U.K. Labor Shortages Rooted in Loss of Workers During Pandemic
(Bloomberg) -- The sheer number of people who have left the U.K. workforce since the pandemic struck is leaving companies struggling to find the staff they need.
Figures published Tuesday show there are around half a million fewer people who are either in employment or actively looking for a job than at the start of 2020. The overall participation gap, -- an estimate of the number of people who would have been available to work had the pandemic not happened – is closer to a million.
For companies and the wider economy, the challenge is to get some of those workers back. Labor shortages in sectors from IT and computing to hotels and catering are forcing firms to ramp up wages. Many are responding by increasing prices, fueling a surge in inflation that is expected to prompt the Bank of England to increase interest rates early next year.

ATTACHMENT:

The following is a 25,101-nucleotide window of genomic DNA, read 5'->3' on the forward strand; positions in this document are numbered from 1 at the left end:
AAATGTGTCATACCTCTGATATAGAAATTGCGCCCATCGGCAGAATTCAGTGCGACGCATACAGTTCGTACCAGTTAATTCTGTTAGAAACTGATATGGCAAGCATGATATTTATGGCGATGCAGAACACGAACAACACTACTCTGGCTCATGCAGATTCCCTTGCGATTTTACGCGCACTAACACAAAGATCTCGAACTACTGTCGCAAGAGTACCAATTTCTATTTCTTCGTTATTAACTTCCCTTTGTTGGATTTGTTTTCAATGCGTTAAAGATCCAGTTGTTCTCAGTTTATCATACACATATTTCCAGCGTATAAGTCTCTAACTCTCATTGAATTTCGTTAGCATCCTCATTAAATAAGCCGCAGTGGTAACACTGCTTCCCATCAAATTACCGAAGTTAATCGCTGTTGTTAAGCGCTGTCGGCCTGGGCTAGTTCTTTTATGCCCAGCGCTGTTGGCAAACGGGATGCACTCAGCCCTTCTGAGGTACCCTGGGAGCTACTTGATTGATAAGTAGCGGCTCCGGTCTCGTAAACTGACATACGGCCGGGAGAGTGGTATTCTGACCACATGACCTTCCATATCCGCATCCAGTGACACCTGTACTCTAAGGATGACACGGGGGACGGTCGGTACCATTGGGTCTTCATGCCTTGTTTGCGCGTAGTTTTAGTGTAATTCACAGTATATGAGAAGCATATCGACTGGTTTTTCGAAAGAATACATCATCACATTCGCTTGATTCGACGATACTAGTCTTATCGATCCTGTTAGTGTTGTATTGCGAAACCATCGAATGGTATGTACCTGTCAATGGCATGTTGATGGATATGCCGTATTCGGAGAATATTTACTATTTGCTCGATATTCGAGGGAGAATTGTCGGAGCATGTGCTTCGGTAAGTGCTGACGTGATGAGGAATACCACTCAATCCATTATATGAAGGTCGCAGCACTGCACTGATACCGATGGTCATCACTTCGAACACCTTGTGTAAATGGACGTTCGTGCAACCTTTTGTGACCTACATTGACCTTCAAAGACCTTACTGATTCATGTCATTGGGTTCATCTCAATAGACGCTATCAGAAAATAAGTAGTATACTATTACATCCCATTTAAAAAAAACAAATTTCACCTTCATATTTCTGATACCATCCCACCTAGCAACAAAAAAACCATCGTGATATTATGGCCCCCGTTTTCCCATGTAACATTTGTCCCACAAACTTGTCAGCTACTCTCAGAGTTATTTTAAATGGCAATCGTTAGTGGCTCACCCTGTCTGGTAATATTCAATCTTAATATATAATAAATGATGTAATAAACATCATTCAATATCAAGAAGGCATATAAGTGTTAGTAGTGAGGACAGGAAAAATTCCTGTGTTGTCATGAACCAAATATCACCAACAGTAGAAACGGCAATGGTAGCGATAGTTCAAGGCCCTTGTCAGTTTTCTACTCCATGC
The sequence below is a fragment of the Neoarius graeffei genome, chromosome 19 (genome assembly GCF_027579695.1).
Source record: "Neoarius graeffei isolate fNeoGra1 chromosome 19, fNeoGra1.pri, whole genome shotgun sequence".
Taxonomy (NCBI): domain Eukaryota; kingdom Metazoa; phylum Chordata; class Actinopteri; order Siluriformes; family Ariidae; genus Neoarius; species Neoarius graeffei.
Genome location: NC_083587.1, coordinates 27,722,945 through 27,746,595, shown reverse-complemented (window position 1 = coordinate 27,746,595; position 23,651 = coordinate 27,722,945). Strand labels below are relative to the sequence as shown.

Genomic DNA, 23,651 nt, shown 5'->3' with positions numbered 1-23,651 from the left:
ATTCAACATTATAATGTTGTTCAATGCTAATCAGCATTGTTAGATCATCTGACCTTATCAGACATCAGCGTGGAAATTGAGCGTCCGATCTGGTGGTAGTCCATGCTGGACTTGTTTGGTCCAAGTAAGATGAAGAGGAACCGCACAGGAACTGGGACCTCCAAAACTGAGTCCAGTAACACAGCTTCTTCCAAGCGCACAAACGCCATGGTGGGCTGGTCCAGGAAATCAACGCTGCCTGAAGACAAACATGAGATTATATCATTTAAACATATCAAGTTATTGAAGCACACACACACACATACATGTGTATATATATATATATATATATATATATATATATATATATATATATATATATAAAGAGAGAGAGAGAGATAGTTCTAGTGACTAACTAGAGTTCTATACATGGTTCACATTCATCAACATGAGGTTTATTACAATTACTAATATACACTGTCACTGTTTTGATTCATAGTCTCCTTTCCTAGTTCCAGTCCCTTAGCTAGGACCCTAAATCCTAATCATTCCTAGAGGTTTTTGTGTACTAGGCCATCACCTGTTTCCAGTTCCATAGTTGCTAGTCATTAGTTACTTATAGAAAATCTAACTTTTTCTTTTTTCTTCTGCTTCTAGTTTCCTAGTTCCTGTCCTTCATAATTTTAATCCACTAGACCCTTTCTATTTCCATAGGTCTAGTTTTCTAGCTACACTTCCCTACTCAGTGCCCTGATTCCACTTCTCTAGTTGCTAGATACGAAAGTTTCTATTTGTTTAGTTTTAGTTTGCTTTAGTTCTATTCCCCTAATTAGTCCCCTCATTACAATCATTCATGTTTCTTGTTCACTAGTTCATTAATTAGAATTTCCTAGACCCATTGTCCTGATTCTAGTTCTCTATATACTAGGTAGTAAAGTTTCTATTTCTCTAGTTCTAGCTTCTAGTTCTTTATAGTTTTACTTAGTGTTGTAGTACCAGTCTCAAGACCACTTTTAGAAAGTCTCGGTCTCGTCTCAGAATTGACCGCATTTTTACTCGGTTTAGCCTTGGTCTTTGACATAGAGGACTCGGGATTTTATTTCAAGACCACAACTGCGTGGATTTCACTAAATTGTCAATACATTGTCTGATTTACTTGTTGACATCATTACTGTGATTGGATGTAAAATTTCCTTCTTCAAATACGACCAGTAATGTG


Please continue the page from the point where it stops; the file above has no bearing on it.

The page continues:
So where have all the workers gone? There are about 200,000 fewer European Union nationals living in the country, government estimates show. Meanwhile, over 375,000 more 16 to 64-year-olds are inactive – neither employed nor seeking work. Inactivity hit almost 8.75 million in the three months through October, close to a record high.
The increase in inactivity during the pandemic has been driven by young people, with the student population up by more than 200,000. There are also many more declaring themselves retired or long-term sick, with the latter reflecting the toll taken by the pandemic on the well-being of Britons.
In one encouraging sign, there are now fewer “discouraged workers,” people who are not looking for work because they believe that no jobs are available.
That suggests people are finding it easier to get work. The Office for National Statistics data showed the number of people out of work for up to 12 months fell in the latest three months.
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